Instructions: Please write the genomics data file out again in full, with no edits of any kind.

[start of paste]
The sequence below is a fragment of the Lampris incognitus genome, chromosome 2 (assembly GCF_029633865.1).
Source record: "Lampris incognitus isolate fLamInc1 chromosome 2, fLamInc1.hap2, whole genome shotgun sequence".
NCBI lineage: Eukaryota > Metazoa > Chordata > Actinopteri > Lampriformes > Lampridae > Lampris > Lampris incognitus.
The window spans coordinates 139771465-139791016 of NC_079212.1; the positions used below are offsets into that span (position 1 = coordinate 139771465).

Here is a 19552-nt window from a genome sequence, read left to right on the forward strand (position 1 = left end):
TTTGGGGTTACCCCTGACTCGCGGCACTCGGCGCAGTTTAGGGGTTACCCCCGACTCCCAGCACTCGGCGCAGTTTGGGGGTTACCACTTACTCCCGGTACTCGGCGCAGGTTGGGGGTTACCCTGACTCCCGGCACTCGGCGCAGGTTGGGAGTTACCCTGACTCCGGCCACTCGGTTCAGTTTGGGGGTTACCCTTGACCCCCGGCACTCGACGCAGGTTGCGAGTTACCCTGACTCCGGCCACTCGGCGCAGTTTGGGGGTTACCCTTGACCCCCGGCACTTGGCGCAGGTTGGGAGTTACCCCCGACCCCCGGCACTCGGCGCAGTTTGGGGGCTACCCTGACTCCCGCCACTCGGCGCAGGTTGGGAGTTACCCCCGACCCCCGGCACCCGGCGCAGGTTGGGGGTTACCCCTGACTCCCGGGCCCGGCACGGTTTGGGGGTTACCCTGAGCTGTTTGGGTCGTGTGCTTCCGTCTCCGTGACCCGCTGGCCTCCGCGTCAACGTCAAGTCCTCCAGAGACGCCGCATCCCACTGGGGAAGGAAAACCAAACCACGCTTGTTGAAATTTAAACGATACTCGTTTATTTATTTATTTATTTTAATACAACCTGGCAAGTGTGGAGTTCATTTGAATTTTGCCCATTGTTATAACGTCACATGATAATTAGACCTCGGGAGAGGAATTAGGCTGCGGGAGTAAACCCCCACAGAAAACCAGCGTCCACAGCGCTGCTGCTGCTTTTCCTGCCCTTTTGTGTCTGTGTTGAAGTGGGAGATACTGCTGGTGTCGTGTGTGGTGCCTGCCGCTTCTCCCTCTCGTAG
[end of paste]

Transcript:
The sequence below is a fragment of the Lampris incognitus genome, chromosome 2 (assembly GCF_029633865.1).
Source record: "Lampris incognitus isolate fLamInc1 chromosome 2, fLamInc1.hap2, whole genome shotgun sequence".
NCBI lineage: Eukaryota > Metazoa > Chordata > Actinopteri > Lampriformes > Lampridae > Lampris > Lampris incognitus.
The window spans coordinates 139771465-139791016 of NC_079212.1; the positions used below are offsets into that span (position 1 = coordinate 139771465).

Here is a 19552-nt window from a genome sequence, read left to right on the forward strand (position 1 = left end):
TTTGGGGTTACCCCTGACTCGCGGCACTCGGCGCAGTTTAGGGGTTACCCCCGACTCCCAGCACTCGGCGCAGTTTGGGGGTTACCACTTACTCCCGGTACTCGGCGCAGGTTGGGGGTTACCCTGACTCCCGGCACTCGGCGCAGGTTGGGAGTTACCCTGACTCCGGCCACTCGGTTCAGTTTGGGGGTTACCCTTGACCCCCGGCACTCGACGCAGGTTGCGAGTTACCCTGACTCCGGCCACTCGGCGCAGTTTGGGGGTTACCCTTGACCCCCGGCACTTGGCGCAGGTTGGGAGTTACCCCCGACCCCCGGCACTCGGCGCAGTTTGGGGGCTACCCTGACTCCCGCCACTCGGCGCAGGTTGGGAGTTACCCCCGACCCCCGGCACCCGGCGCAGGTTGGGGGTTACCCCTGACTCCCGGGCCCGGCACGGTTTGGGGGTTACCCTGAGCTGTTTGGGTCGTGTGCTTCCGTCTCCGTGACCCGCTGGCCTCCGCGTCAACGTCAAGTCCTCCAGAGACGCCGCATCCCACTGGGGAAGGAAAACCAAACCACGCTTGTTGAAATTTAAACGATACTCGTTTATTTATTTATTTATTTTAATACAACCTGGCAAGTGTGGAGTTCATTTGAATTTTGCCCATTGTTATAACGTCACATGATAATTAGACCTCGGGAGAGGAATTAGGCTGCGGGAGTAAACCCCCACAGAAAACCAGCGTCCACAGCGCTGCTGCTGCTTTTCCTGCCCTTTTGTGTCTGTGTTGAAGTGGGAGATACTGCTGGTGTCGTGTGTGGTGCCTGCCGCTTCTCCCTCTCGTAG